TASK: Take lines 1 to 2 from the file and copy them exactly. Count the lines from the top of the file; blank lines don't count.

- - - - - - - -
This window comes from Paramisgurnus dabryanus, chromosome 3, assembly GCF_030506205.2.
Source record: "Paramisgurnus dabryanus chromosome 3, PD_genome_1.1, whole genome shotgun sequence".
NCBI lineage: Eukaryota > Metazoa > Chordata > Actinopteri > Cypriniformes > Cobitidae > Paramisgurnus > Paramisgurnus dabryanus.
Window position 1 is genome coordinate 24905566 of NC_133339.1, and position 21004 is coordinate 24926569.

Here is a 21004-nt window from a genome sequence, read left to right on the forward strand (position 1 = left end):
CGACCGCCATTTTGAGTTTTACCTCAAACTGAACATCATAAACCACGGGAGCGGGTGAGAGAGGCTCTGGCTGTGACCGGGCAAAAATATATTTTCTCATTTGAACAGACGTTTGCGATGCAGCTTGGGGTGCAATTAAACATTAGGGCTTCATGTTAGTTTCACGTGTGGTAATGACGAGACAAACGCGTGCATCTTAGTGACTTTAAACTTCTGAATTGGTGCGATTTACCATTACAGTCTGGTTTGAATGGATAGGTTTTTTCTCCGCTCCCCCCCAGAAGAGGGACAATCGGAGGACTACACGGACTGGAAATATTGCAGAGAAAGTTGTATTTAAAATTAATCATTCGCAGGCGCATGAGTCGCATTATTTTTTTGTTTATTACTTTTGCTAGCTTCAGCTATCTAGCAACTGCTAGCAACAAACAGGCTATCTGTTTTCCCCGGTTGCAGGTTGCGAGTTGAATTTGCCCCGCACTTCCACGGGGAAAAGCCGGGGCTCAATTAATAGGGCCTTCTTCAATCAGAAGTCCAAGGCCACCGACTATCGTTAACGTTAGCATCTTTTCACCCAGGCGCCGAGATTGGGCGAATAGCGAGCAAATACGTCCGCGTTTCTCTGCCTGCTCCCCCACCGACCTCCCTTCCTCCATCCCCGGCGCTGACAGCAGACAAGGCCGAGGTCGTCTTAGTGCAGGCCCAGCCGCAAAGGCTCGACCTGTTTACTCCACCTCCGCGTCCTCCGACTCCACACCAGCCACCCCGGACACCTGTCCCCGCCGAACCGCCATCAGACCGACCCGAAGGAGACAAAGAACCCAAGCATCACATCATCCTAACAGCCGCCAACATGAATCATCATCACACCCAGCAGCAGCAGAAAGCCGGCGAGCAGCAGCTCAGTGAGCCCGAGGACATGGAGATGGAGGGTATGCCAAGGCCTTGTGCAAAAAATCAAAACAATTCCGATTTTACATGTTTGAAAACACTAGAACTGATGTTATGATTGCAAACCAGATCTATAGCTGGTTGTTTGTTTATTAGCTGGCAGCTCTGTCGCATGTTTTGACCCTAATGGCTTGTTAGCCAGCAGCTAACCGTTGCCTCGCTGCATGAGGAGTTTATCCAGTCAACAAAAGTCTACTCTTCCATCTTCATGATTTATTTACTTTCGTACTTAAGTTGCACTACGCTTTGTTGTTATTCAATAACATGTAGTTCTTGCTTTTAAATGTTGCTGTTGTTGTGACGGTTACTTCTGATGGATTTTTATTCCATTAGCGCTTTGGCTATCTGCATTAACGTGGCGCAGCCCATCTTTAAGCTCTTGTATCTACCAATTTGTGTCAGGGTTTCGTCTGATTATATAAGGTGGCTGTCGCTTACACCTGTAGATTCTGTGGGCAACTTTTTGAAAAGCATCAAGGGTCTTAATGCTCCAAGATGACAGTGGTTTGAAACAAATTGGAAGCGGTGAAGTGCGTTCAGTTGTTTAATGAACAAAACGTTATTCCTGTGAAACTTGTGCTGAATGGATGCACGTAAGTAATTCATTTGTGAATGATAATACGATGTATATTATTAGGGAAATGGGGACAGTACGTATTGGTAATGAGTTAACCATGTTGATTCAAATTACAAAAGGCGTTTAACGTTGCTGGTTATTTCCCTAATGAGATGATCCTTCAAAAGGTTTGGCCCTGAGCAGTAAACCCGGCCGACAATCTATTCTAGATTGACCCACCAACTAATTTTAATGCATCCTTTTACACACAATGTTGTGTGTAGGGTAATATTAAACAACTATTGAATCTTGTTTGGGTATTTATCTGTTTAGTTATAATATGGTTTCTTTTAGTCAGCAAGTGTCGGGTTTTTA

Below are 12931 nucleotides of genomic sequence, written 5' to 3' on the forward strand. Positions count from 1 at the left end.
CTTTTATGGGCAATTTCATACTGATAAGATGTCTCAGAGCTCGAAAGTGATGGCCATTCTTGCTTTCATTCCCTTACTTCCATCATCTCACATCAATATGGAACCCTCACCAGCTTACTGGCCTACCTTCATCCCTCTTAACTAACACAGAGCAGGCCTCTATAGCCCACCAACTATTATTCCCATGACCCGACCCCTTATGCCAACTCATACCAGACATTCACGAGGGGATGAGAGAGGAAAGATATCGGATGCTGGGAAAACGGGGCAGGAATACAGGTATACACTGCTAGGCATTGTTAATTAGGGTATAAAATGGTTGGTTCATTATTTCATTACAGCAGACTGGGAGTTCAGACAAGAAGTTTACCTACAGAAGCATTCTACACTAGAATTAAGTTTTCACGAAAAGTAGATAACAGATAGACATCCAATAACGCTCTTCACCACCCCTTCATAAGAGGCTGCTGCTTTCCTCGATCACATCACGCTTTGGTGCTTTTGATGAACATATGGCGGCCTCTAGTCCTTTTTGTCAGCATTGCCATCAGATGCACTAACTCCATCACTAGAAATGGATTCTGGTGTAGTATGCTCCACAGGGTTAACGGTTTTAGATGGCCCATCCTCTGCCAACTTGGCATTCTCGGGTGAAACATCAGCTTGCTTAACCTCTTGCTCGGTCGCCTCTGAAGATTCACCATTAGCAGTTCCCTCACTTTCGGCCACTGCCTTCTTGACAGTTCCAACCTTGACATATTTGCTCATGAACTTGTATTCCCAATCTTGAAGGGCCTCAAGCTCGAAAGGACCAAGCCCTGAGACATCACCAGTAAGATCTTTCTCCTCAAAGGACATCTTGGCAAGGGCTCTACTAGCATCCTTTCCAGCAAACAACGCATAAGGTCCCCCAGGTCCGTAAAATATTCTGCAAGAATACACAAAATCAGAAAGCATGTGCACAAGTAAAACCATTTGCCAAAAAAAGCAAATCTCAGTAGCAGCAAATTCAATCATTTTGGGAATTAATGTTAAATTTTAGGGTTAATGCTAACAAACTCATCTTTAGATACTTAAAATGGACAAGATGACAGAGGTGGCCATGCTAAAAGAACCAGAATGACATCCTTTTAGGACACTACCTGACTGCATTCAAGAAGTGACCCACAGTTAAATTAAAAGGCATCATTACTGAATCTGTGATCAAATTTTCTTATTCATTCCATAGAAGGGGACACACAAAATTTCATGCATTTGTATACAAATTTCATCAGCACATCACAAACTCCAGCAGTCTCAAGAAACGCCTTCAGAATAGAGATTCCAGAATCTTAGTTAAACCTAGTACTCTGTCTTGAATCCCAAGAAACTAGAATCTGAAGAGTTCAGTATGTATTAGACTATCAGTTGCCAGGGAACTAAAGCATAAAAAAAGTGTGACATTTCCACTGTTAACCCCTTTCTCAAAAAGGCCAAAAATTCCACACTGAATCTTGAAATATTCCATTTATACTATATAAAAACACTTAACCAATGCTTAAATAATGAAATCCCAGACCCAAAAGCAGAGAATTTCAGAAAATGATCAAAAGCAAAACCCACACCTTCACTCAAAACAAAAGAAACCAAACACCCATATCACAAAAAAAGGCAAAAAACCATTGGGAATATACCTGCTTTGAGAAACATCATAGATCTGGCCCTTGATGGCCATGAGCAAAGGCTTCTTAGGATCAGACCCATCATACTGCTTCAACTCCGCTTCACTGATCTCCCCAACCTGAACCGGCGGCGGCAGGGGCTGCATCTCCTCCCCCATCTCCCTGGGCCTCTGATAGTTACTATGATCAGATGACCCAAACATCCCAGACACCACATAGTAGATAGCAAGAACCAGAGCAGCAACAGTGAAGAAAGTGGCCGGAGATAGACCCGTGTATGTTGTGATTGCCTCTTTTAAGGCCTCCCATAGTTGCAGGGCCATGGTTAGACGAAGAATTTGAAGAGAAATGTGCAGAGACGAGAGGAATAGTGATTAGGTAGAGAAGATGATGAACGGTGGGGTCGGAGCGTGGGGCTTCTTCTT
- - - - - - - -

This window comes from Paramisgurnus dabryanus, chromosome 3, assembly GCF_030506205.2.
Source record: "Paramisgurnus dabryanus chromosome 3, PD_genome_1.1, whole genome shotgun sequence".